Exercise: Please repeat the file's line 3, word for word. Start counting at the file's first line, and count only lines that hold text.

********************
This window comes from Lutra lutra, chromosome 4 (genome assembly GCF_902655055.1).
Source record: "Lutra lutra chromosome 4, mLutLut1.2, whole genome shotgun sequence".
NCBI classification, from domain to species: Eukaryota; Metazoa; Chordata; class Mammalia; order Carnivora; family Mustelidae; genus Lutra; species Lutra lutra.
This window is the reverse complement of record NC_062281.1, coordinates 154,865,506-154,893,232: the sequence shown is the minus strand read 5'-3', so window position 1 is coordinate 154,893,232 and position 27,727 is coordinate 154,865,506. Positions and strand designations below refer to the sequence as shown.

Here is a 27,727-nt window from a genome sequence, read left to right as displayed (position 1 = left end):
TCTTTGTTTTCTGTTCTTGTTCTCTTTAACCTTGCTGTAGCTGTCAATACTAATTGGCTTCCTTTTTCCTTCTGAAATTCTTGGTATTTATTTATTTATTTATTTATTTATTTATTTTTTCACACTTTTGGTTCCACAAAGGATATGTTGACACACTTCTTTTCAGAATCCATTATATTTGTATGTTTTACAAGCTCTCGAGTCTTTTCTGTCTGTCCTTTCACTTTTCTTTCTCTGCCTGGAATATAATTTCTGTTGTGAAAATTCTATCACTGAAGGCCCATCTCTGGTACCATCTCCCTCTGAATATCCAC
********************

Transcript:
NCBI classification, from domain to species: Eukaryota; Metazoa; Chordata; class Mammalia; order Carnivora; family Mustelidae; genus Lutra; species Lutra lutra.